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Living Abroad

Third Culture Kids

A Unique Student and Life Experience

It is a common mistake to assume that most students from American universities who study abroad come from the same cultural background. One group of students clearly have a cultural experience very different from their “traditional” American counterparts who are born and raised in the U.S.—even though they often look and sound as American as any other student. As a result of being American but growing up apart from American culture, Third Culture Kids (TCKs) create their own separate (third) cultural identity—a combination of American culture and that of their country of residence.

Because they are accustomed to readjusting to foreign cultures, TCKs can provide valuable input in orientation sessions. At the same time, TCKs also can be insecure—their cultural identity is blurred and they cannot easily explain where they are from. Some TCKs go through their entire college experience (both in the U.S. and abroad) feeling quite separate from everyone else. Sometimes adjustment problems—including the ability to find close friends—can even affect their academic performance.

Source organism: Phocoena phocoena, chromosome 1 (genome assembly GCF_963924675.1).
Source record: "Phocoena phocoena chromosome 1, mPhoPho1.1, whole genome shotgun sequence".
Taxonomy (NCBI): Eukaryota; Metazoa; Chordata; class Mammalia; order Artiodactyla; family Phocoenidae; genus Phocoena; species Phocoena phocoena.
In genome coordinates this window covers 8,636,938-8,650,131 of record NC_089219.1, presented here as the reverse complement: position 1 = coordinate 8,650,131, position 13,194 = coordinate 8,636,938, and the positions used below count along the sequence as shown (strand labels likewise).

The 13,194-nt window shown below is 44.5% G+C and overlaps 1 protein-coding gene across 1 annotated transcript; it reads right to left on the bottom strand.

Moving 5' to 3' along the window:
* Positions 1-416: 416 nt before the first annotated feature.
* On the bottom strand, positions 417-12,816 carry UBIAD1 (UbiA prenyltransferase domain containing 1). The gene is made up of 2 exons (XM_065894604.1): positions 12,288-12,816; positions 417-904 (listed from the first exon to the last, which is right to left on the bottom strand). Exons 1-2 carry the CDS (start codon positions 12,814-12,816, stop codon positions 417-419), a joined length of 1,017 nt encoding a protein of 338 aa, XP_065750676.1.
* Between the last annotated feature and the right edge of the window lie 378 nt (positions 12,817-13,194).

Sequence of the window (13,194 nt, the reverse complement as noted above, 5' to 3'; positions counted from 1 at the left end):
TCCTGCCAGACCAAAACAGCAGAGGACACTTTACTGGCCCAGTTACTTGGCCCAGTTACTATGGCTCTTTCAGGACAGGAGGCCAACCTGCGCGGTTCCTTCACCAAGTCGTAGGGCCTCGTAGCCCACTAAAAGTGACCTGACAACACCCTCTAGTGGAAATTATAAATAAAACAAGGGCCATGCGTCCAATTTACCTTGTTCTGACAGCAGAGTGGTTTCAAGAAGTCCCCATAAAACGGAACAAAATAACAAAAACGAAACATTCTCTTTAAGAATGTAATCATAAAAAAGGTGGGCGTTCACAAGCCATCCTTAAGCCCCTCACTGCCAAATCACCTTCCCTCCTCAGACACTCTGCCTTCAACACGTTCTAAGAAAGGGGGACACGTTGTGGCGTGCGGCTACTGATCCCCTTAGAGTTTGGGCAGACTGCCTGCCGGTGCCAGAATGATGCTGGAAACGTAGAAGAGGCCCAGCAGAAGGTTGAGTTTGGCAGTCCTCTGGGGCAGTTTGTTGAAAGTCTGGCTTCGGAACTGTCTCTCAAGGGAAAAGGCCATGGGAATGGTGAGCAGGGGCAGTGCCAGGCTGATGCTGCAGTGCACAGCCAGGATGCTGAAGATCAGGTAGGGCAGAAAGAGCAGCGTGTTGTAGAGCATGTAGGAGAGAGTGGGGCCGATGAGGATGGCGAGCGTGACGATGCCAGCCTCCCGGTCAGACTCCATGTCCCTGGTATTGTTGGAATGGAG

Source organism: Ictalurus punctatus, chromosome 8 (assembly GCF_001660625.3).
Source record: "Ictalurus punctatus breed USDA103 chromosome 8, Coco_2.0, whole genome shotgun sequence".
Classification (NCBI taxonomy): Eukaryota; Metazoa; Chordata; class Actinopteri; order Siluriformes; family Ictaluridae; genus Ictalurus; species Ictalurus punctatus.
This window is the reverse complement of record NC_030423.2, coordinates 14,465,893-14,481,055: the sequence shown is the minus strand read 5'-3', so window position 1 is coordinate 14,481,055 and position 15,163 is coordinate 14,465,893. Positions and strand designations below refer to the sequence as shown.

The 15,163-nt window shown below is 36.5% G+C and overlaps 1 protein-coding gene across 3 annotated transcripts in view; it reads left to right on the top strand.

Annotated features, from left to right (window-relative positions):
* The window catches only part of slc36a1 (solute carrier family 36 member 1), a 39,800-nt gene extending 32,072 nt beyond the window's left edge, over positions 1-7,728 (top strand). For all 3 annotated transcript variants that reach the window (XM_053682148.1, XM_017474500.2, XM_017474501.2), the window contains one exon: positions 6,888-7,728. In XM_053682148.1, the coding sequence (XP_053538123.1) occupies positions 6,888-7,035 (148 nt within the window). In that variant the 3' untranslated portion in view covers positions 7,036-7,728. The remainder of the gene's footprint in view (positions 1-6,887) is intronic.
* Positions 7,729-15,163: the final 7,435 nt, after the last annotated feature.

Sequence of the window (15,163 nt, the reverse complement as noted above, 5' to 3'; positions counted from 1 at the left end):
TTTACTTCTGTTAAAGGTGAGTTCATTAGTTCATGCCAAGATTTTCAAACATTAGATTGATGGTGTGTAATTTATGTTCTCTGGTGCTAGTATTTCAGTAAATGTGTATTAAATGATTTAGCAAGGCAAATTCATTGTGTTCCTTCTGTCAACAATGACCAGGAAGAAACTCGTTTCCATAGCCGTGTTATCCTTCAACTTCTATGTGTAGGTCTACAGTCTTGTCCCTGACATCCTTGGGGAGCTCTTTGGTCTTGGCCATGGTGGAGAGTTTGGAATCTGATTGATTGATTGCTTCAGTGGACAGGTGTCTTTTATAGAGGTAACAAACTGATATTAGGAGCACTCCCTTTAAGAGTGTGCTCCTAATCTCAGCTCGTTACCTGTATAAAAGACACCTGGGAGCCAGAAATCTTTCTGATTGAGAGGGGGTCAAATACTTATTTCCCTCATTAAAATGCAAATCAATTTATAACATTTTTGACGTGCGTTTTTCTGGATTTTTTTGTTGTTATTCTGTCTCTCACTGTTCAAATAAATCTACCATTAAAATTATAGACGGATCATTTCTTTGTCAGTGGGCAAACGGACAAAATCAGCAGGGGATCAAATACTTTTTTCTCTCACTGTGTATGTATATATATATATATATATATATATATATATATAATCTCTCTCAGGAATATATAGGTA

Identifying “traditional” American students and TCKs (as well as international students in the group) at the beginning of orientation may assist TCKs in finding other students who might have had similar life experiences. The more awareness and sensitivity educators and students have, the more successful a TCK’s academic experience will be.

For More Info

Helpful Links for TCKs and Global Nomads

Global Nomads
TCK World

TCKs and Global Nomads Information (Lewis and Clark College)

Editor's note: You might wish to read the following recently published books on the subject

Raising Global Nomads: Parenting Abroad in an On-Demand World by Robin Pascoe
The Global Nomad's Guide to University Transition by Ruth van Reken

AMY RUHTER McMILLAN is Assistant Vice President of Marketing at IES (The Institute for the International Education of Students). Born in the U.S., she attended school in Hong Kong from grade five to 12 before enrolling at Valparaiso Univ. in Indiana. She studied in Cambridge, England on Valparaiso’s semester program.